[INVALID] SSH URL shown is wrong

Issue #368 resolved
Zilin Chen created an issue

In my case, I have my repo root at /home/system_user/kallithea_root/. But in my repo somerepo, the displayed SSH URL in the text field on the repository webpage is ssh://system_user@hostname/repo, not including the repo root as part of the URL. Is it a bug? Thanks.

Comments (16)

  1. Mads Kiilerich

    Ok, after reading again and understanding the problem and the question:

    No, that is not a bug. When the user log in, there will be be a .ssh/authorized_key entry that points to the ssh wrapper that will do access control and add the repo root.

    Does that not work for you?

  2. Zilin Chen reporter

    Thanks for your prompt reply.

    1. In https://server/_admin/settings/visual, I need to modify the SSH Clone URL template to ssh://{system_user}@{hostname}/kallithea_root/{repo}. I don’t know if there’s a variable for the root. (thanks for the hint, I didn’t know it could be set manually.)
    2. I don’t fully understand your second comment. The entry for the user in question has command="/home/system_user/.local/bin/kallithea-cli ssh-serve -c /home/system_user/.kallithea/config.ini 2 1" as part of the entry. But I don’t see how that knows where the repo root is. Can you please elaborate?

  3. Mads Kiilerich

    The logic flow is that sshd will launch kallithea-cli with the .ini which points to the database which has the repo root which then is used in relevant places. The repo root is a server installation/implementation detail that generally isn’t leaked.

    If you have to edit the template to include your repo root then you are bypassing the authorized_keys entry installed by Kallithea … and if Kallithea isn’t invoked, ssh and hg/git can of course not do anything. You will have to debug your ssh setup to figure out why sshd doesn’t match the authorized_keys entry. But if you figure out what is causing it, perhaps Kallithea can help avoid that situtation somehow - that depends on what the problem really is.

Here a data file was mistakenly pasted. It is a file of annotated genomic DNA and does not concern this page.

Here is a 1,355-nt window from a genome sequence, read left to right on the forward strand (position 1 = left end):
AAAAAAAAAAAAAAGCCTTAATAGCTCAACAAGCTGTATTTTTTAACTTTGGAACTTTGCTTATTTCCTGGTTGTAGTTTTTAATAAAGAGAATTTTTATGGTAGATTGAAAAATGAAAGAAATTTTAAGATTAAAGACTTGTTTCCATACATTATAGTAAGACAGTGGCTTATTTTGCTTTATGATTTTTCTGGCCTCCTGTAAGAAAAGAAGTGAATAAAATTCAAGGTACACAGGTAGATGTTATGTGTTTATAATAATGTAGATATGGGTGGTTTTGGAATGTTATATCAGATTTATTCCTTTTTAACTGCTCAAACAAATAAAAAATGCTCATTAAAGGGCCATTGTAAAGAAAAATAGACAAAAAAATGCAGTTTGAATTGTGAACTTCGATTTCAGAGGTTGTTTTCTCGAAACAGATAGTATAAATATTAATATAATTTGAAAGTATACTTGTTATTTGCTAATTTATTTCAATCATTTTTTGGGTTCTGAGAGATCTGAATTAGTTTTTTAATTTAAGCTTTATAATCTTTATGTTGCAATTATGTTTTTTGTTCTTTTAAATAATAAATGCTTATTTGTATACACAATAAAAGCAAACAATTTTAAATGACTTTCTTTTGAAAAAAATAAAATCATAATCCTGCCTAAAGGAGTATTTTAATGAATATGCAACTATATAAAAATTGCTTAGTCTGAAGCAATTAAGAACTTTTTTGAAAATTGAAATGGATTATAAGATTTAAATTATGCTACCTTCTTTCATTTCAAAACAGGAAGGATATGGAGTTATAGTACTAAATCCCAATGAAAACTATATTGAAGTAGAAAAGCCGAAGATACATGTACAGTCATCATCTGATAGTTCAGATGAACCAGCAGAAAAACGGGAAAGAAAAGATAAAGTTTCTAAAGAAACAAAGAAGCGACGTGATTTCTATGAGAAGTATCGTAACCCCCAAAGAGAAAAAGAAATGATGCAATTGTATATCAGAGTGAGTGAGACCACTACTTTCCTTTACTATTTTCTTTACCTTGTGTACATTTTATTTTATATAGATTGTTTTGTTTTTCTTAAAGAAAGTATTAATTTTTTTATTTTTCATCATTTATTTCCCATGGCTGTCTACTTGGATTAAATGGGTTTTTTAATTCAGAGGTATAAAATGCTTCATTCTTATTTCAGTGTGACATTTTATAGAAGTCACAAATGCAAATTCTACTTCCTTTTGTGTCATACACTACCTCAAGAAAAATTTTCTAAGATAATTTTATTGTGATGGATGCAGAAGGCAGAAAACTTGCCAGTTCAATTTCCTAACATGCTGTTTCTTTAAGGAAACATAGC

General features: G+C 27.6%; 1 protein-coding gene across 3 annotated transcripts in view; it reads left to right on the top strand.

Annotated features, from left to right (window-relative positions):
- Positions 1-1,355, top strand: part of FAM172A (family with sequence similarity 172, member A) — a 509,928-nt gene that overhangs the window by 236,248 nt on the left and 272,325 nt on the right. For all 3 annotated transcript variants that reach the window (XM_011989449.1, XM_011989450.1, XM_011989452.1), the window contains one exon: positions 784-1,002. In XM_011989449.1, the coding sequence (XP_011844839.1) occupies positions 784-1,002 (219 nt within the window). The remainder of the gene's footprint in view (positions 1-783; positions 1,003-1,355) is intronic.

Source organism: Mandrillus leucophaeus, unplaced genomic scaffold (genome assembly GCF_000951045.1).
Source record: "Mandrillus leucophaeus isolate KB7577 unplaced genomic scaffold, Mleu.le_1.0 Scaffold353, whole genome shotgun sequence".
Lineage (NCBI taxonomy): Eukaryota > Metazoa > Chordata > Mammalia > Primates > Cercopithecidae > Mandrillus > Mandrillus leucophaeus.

4. Zilin Chen reporter

    Thanks for the explanation; that clears things up a lot. It turns out to be a silly-ish problem on my side---I had my normal ~/.ssh/authorized_keys handling regular ssh connections and also another kallithea authorized_keys for hg's ssh. Now I can’t tell them apart if the client is registered in both. But that has nothing to do with kallithea per se. I’ll investigate a workaround. Thanks.

  5. Mads Kiilerich

    Can you say more about “another kallithea authorized_keys”? Is it possible for ssh to have multiple authorized_keys?

    Can you suggest how documentation / system could be improved so it would have helped you?

  6. Zilin Chen reporter

    First off, some disclaimer: I’m not a professional sysadmin. I’m just setting my server for my own convenience. So it’s very likely that I do things wrong or introduce security risks.

    In /etc/ssh/sshd_config (or similar depending on the system), a thing can be set up is AuthorizedKeysFile .ssh/authorized_keys .ssh/authorized_keys2 (a list of files can be given). In my case, I have the default .ssh/authorized_keys and a one for kallithea /home/system_user/kallithea/authorized_keys. They are read in the order by sshd. I can have the same key in both with different options, but the first one will always shadow the second. If I have the default first, then hg's ssh won’t invoke kallithea-cli which was the problem I had; if I have the kallithea one first, then I can’t do normal ssh logins, unless with very complex arguments to ssh.

    I’m mostly happy with the level of details and the amount of information given in the documentation and appreciate the effort the authors have put in, as I know myself how difficult it is to maintain good documentation. Of course it would have helped me if I could find any information about how the code is structured so I know where to look for relevant code, but that’s quite a different story and is not so common in open-source projects in general (one example is https://gitlab.haskell.org/ghc/ghc/-/wikis/commentary/#the-ghc-commentary).

  7. Mads Kiilerich

    Nice trick about multiple AuthorizedKeysFile - I didn’t know about that. We should perhaps mention that in the documentation.

    I would indeed expect that for each ssh key, it will always pick the same access (with command=kallithea-cli or shell) without fallback to the other. But the user can have different ssh keys on the client side and thus hit different entries.

  8. Zilin Chen reporter

    I don’t see how multiple keys would work. As the first key is attempted, the server will use it. If it fails, the second key won’t be attempted. It doesn’t behave any different than having only one ssh key. Or am I missing anything?

  9. Mads Kiilerich

    On the client side, it is possible to have many keys. If using another key than the default (usually ~/.ssh/id_rsa ), it can be specified with ssh -i .... A user that also is admin could thus have one key that gives Kallithea repo access, and another one that gives a command line.

    But best practice is to not ssh to the Kallithea system user, but let each admin ssh as themselves and sudo to the Kallithea system user (or root).

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